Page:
Another thing that I appreciated in How To Be Fine was the authors’ transparency. Both Kristen and Jolenta seem to present themselves in all of their complexity. From eating disorders to financial struggles to cruel and unsupportive family members, neither Kristen nor Jolenta pretends to “have it all figured out” or be perfect. Because the authors present themselves in a way that seems authentic, their advice also comes across as genuine.

Overall, I really enjoyed How To Be Fine. The book is a quick and easy read that strikes a surprisingly nice balance between praise and criticism of self-help books. Additionally, the authors present themselves in a way that feels authentic and responsible (although I am likely biased by the fact that I listen to the authors’ podcast, which inspired this book). This book was the exact type of fun – yet not superficial – read that my brain needed after six literary fiction novels in a row.

Book Review: Actress

Yup, another novel from the Women’s Prize for Fiction longlist! Actress follows Norah – adult daughter of the (late) superstar Katherine O’Dell – as she looks back on her mother’s life history and tries to figure out why Katherine went mad and shot her colleague in the foot. In retracing her mother’s history, Norah uncovers old secrets and reflects on how her mother’s stardom affected her own life.

The book: Actress by Anne Enright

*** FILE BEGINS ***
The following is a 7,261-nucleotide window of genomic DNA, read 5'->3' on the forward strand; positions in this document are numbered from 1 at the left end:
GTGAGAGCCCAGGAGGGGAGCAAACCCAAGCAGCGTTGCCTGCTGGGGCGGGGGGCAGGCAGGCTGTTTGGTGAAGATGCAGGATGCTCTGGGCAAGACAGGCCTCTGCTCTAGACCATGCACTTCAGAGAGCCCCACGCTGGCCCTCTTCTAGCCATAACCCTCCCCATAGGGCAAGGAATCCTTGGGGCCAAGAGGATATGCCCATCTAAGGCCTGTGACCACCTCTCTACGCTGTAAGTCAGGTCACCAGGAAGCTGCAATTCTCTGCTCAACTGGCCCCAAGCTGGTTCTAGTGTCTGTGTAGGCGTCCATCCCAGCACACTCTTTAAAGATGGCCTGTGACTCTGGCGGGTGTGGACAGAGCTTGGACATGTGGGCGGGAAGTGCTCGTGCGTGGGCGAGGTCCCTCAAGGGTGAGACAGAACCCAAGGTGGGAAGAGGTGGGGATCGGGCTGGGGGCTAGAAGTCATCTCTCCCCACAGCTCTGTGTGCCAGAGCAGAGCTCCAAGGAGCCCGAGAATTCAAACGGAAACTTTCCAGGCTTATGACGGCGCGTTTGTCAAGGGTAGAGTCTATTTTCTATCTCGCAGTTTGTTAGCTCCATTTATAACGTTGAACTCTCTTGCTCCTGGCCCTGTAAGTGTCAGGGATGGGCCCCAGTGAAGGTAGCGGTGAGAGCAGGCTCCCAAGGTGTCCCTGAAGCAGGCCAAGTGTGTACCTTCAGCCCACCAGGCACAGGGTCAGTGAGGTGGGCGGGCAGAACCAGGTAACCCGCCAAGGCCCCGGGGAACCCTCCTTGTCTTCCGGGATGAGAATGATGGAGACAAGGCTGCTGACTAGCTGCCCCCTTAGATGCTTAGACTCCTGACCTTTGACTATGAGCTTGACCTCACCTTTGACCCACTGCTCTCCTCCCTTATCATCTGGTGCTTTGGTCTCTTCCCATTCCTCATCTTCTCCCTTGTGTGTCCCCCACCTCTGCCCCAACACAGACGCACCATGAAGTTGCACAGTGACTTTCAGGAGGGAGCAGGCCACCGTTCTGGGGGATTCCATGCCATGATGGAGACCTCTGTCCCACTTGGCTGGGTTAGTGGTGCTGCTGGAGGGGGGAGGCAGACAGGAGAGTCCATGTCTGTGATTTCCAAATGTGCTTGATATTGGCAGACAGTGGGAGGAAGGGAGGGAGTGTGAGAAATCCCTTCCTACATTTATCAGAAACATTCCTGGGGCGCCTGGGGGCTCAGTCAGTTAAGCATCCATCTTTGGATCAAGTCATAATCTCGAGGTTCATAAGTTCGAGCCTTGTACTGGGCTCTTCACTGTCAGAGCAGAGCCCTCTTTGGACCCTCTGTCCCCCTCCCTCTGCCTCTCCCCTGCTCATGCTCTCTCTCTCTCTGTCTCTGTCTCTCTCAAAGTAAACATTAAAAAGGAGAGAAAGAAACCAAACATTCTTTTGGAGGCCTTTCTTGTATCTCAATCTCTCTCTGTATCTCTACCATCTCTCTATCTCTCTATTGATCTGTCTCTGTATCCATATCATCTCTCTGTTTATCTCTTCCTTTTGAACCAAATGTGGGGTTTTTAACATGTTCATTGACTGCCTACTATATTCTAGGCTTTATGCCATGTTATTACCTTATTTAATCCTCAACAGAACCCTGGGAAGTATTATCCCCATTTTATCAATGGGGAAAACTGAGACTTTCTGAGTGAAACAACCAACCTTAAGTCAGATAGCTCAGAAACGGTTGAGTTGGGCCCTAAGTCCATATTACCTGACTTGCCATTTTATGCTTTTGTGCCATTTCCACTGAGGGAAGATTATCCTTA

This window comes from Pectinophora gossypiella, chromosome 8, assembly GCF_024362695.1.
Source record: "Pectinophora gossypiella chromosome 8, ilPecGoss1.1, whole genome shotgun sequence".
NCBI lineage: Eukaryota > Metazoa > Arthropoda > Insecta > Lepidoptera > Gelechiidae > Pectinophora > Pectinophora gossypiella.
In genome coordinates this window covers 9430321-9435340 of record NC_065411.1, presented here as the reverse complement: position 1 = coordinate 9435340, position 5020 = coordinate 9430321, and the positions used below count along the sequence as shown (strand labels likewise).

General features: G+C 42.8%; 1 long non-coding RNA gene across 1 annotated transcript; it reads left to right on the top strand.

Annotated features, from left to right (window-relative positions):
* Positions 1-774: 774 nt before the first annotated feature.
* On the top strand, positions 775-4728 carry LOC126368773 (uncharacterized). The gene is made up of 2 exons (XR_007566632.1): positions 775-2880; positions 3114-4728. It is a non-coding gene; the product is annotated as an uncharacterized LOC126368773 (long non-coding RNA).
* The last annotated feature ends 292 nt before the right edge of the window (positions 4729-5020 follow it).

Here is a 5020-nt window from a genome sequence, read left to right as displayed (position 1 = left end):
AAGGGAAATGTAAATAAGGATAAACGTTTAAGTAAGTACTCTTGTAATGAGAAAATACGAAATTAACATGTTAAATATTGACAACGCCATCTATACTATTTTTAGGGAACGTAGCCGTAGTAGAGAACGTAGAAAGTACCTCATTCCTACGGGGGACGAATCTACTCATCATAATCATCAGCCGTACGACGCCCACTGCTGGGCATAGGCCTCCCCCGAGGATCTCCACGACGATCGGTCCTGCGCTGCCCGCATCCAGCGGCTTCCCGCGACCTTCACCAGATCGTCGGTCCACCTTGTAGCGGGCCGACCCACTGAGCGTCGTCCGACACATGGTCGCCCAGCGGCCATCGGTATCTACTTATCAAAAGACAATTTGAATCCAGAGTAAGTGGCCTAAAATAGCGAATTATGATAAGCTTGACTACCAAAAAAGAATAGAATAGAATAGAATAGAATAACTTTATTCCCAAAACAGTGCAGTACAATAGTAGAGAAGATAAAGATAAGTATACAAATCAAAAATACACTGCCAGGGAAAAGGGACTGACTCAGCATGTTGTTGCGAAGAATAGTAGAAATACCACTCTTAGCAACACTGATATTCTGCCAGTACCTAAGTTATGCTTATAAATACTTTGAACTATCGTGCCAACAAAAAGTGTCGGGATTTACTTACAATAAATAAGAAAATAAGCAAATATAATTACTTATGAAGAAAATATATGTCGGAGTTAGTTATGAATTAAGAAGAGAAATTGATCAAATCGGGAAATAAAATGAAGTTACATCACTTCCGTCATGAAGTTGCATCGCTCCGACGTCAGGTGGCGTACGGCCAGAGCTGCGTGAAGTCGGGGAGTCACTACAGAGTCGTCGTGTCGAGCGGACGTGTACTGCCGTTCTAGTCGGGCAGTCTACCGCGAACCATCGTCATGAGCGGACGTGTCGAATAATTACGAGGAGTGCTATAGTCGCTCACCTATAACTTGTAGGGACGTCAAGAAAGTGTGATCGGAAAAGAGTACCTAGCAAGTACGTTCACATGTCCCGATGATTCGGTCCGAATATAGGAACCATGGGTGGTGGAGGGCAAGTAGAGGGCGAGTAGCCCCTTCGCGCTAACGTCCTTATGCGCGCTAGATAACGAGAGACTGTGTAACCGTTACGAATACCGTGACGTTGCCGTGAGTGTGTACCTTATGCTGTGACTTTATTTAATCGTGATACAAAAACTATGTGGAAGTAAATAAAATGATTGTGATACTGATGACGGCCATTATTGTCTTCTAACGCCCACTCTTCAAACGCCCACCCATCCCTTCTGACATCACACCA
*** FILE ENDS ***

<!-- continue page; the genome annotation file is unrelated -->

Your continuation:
Genre: Literary fiction
Rating: 4 stars out 5

One thing that immediately stood out to me about Actress was the writing. The prose is beautiful, intimate, and sometimes cynically funny. Structurally, the novel had a non-linear timeline, and shifts in whose story the novel was telling (Katherine’s and Norah’s stories are intertwined throughout the book). These are both elements that don’t always work for me, but Actress was so well-written that these elements felt natural in the context of the story.

I’ve seen mixed reviews on whether or not Norah was a good choice of narrator for this story – I thought she was. Norah is the person that Katherine was closest to, and therefore the best person to write about her in all her complexity. Because of their close relationship, Norah is able to write about her mother in an unflinchingly honest way, while also expressing tenderness and compassion. The only thing about the narrative that didn’t work for me was it being written in the 2nd-person to Norah’s husband; I think using the 1st-person (still with Norah as the narrator) would have made more sense.